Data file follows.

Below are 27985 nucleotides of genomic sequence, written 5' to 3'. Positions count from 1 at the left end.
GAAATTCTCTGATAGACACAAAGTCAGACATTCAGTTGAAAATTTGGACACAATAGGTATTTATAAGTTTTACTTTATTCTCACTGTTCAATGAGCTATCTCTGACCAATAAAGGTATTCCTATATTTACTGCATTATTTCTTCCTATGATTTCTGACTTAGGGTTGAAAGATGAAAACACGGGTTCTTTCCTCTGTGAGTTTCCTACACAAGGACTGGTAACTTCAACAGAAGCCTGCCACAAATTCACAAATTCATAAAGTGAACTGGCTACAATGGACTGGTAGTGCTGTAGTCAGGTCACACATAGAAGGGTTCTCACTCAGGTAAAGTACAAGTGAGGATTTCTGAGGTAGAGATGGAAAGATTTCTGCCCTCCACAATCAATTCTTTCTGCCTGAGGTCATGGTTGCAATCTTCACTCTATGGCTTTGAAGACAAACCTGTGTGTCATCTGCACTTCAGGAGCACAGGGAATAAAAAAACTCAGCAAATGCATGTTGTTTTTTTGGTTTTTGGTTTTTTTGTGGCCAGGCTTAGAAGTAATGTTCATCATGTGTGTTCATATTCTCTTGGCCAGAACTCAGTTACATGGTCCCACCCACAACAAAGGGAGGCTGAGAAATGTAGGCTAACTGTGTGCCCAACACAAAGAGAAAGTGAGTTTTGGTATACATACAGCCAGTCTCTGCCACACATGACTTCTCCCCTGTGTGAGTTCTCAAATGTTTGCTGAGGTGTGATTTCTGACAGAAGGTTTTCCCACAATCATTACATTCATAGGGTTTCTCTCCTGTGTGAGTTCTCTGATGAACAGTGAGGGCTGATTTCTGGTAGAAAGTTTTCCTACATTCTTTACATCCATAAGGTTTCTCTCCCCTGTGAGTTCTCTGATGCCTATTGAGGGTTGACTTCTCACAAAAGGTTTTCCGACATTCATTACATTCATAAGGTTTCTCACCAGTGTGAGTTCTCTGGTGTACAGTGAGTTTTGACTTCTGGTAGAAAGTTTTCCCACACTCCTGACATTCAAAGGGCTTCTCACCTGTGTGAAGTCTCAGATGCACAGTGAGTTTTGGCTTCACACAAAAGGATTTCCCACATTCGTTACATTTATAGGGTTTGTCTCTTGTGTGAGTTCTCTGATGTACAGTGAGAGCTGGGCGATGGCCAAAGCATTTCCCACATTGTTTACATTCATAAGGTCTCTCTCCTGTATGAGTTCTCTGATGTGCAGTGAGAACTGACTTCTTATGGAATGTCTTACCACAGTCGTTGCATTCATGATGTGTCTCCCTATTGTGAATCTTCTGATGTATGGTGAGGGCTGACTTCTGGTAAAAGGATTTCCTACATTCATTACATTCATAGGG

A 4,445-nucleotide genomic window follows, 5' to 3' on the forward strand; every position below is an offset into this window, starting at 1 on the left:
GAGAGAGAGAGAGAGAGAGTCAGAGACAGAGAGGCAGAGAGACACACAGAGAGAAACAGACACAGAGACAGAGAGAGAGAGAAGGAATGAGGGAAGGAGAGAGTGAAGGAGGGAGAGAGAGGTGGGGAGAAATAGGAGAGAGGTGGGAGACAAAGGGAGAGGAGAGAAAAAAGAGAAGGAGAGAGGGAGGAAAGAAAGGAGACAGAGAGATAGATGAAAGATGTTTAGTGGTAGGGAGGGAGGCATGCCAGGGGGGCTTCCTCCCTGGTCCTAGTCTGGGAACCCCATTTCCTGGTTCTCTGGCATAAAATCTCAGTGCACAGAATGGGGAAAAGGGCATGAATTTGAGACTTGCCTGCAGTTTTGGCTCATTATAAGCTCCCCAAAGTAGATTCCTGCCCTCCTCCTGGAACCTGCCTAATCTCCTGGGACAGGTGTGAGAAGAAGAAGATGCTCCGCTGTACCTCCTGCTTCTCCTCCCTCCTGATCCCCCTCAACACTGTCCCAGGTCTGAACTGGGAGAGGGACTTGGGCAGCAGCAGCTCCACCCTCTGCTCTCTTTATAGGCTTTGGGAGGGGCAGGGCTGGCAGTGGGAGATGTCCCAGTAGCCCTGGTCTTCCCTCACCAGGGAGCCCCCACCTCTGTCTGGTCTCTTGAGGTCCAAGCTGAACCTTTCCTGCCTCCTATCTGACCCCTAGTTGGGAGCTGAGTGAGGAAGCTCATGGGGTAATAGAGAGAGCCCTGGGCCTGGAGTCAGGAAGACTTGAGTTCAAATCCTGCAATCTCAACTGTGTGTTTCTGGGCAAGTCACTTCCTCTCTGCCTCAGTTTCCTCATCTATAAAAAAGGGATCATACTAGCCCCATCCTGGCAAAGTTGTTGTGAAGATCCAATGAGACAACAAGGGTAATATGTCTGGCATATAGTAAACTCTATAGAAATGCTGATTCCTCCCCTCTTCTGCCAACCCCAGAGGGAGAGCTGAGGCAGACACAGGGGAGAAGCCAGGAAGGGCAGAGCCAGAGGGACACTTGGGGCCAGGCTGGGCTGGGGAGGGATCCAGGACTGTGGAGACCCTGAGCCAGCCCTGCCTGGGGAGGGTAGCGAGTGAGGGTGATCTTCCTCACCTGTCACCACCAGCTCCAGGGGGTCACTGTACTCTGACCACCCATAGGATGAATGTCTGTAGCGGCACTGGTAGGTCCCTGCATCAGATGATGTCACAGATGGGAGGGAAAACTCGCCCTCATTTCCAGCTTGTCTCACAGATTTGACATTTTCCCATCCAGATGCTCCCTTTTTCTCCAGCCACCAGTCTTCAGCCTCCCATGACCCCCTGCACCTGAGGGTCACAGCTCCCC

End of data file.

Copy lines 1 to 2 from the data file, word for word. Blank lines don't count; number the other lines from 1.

Below are 27985 nucleotides of genomic sequence, written 5' to 3'. Positions count from 1 at the left end.
GAAATTCTCTGATAGACACAAAGTCAGACATTCAGTTGAAAATTTGGACACAATAGGTATTTATAAGTTTTACTTTATTCTCACTGTTCAATGAGCTATCTCTGACCAATAAAGGTATTCCTATATTTACTGCATTATTTCTTCCTATGATTTCTGACTTAGGGTTGAAAGATGAAAACACGGGTTCTTTCCTCTGTGAGTTTCCTACACAAGGACTGGTAACTTCAACAGAAGCCTGCCACAAATTCACAAATTCATAAAGTGAACTGGCTACAATGGACTGGTAGTGCTGTAGTCAGGTCACACATAGAAGGGTTCTCACTCAGGTAAAGTACAAGTGAGGATTTCTGAGGTAGAGATGGAAAGATTTCTGCCCTCCACAATCAATTCTTTCTGCCTGAGGTCATGGTTGCAATCTTCACTCTATGGCTTTGAAGACAAACCTGTGTGTCATCTGCACTTCAGGAGCACAGGGAATAAAAAAACTCAGCAAATGCATGTTGTTTTTTTGGTTTTTGGTTTTTTTGTGGCCAGGCTTAGAAGTAATGTTCATCATGTGTGTTCATATTCTCTTGGCCAGAACTCAGTTACATGGTCCCACCCACAACAAAGGGAGGCTGAGAAATGTAGGCTAACTGTGTGCCCAACACAAAGAGAAAGTGAGTTTTGGTATACATACAGCCAGTCTCTGCCACACATGACTTCTCCCCTGTGTGAGTTCTCAAATGTTTGCTGAGGTGTGATTTCTGACAGAAGGTTTTCCCACAATCATTACATTCATAGGGTTTCTCTCCTGTGTGAGTTCTCTGATGAACAGTGAGGGCTGATTTCTGGTAGAAAGTTTTCCTACATTCTTTACATCCATAAGGTTTCTCTCCCCTGTGAGTTCTCTGATGCCTATTGAGGGTTGACTTCTCACAAAAGGTTTTCCGACATTCATTACATTCATAAGGTTTCTCACCAGTGTGAGTTCTCTGGTGTACAGTGAGTTTTGACTTCTGGTAGAAAGTTTTCCCACACTCCTGACATTCAAAGGGCTTCTCACCTGTGTGAAGTCTCAGATGCACAGTGAGTTTTGGCTTCACACAAAAGGATTTCCCACATTCGTTACATTTATAGGGTTTGTCTCTTGTGTGAGTTCTCTGATGTACAGTGAGAGCTGGGCGATGGCCAAAGCATTTCCCACATTGTTTACATTCATAAGGTCTCTCTCCTGTATGAGTTCTCTGATGTGCAGTGAGAACTGACTTCTTATGGAATGTCTTACCACAGTCGTTGCATTCATGATGTGTCTCCCTATTGTGAATCTTCTGATGTATGGTGAGGGCTGACTTCTGGTAAAAGGATTTCCTACATTCATTACATTCATAGGG